Two University of Colorado football players have been suspended for the first two games of the season, following an incident involving a police traffic stop and an AirSoft gun.
Sophomore tight end DeVaughn Thornton and freshman wide receiver Jeffrey Thomas have been suspended for the Sept. 1 game against Colorado State and the Sept. 8 game against Sacramento State. Freshman defensive back Jermane Clark is no longer with the team because of his role in this incident and personal issues.
Around 2 a.m. on Saturday, a woman flagged down a Boulder police officer and reported seeing people in one car waving a gun at people in another.
The officer caught up to the two vehicles at Broadway and Walnut Street in downtown Boulder.
Boulder Police initiated a "hot stop," using loud verbal commands at gunpoint to get people out of a car.
One-by-one, police ordered five people out of a silver Audi. That was the vehicle where the gun was believed to have been seen.
Parked next to the Audi was a BMW SUV with four others. That was the other vehicle involved in the gun incident.
There were CU football players in both vehicles. They were friends and teammates.
As police found out, when they searched the car at gunpoint, the gun was an AirSoft pistol.
According to the police report, Clark -- one of the passengers of the Audi -- had the following exchange with an officer:
Clark: "What's going on?"
Officer: "We received information that there's a gun in the car."
Officer: "Is there a gun in the car?"
Clark: "Yeah, but it's a BB gun."
Officer: "Where is it?"
Clark: "On the passenger side on the floor."
Dash camera video obtained exclusively by 7NEWS shows multiple police officers approaching the Audi at gunpoint, after getting the five men out.
According to the report, officers found a "black AirSoft pistol labeled and fashioned as a Walther CP99
This device is (a) CO2 powered pistol designed to discharge 4.5mm plastic munitions and has the appearance of an authentic Walther CP99 firearm."
"They, right off the bat, admitted where the gun was (and) what type of gun it was. I think at that point, (police) should have realized, 'OK, well we have the gun, we have the so-called weapon,' they should have backed off then," said witness Tiyana Young.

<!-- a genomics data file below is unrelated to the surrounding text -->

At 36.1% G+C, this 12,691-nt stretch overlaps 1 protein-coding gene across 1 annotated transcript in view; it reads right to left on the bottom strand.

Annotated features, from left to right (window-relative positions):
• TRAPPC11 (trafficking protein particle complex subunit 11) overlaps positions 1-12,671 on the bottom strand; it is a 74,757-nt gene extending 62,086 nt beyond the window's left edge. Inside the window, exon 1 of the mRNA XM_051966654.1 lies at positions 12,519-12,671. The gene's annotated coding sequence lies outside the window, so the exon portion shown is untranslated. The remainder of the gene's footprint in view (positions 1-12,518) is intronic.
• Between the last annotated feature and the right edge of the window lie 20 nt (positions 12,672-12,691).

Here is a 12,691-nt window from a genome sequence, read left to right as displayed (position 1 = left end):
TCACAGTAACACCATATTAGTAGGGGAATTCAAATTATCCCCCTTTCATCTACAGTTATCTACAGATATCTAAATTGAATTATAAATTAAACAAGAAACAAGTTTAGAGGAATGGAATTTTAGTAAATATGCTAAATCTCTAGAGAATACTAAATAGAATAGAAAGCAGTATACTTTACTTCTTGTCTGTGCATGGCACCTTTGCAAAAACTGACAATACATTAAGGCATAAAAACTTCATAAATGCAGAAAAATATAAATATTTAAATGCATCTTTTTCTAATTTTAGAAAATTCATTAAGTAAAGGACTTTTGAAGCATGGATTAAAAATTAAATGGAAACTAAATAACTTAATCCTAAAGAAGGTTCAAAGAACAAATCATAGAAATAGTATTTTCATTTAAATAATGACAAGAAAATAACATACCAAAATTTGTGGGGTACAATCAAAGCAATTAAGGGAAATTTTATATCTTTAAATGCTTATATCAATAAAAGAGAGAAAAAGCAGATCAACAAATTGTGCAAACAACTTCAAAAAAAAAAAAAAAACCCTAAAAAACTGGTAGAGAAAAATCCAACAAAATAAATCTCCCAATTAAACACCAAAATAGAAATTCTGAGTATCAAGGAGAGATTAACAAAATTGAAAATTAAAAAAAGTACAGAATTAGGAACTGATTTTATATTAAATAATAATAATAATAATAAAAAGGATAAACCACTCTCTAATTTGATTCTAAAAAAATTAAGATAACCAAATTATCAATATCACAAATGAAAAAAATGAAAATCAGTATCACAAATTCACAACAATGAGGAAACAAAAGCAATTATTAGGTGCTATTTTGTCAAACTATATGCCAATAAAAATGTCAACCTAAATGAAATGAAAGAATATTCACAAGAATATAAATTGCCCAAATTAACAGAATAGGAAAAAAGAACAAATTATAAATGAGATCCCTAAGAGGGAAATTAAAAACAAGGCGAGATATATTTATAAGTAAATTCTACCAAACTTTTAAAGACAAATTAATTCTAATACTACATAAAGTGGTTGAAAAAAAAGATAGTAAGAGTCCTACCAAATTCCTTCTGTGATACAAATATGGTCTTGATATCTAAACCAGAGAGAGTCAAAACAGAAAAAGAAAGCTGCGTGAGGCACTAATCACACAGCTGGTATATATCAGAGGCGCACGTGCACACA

Young was hanging out with the men in both vehicles on Friday night. She told 7NEWS she thought the police response was a bit aggressive once it was known the gun was a fake.
According to the report, Thornton -- the driver of the BMW -- made the following statements to an officer.
"Go Ahead! Shoot me mother******!"
"My dad's a sheriff!"
"I can go wherever the **** I want!"
"This is Boulder and you have your guns out?!"
"I just think with the whole situation, they were just trying to have each other's back," said Young.
According to one of Thornton's friends, his father is a sheriff's deputy in Missouri.
No charges were filed because there was no victim. None of the people involved felt threatened and none wanted to press charges against each other.
Coach Embree: Nothing Good Happens After Midnight
7NEWS caught up with CU head football coach Jon Embree following Tuesday afternoon's practice. He said he found out about the incident from players and not police.
"They know that when something happens, I better hear it from them first," said Embree.
Embree suspended Thornton and Thomas and punished the other players with extra workouts, even though they were just getting a ride home.
"No matter if it's your fault or not, if you get in trouble after midnight there's a certain punishment that will go along with that," said Embree. "I know no charges were filed and any of that, but at the end of the day we don't behave that way. There's no gray area when you behave like those guys behaved."
7NEWS asked if he felt his players were being held to a higher standard by Boulder Police.
"It's a privilege to be on the team and people are going to look up to you; you have kids looking up to you. If you don't think it's fair, don't be on the team. You have to behave with a different standard."
Police Meet With Athletic Department About Impact On Resources
According to the report, the fake gun incident caused an officer to be delayed eight minutes in backing up another officer conducting a traffic stop for suspicion of driving under the influence. A police sergeant planned to meet with the athletic department about the players' behavior and the impact it had on resources Saturday morning.
"One police officer could have left for a DUI because we still had 11, 12 other officers to handle the situation," said Young.
There were a total of 10 officers that responded to the scene.
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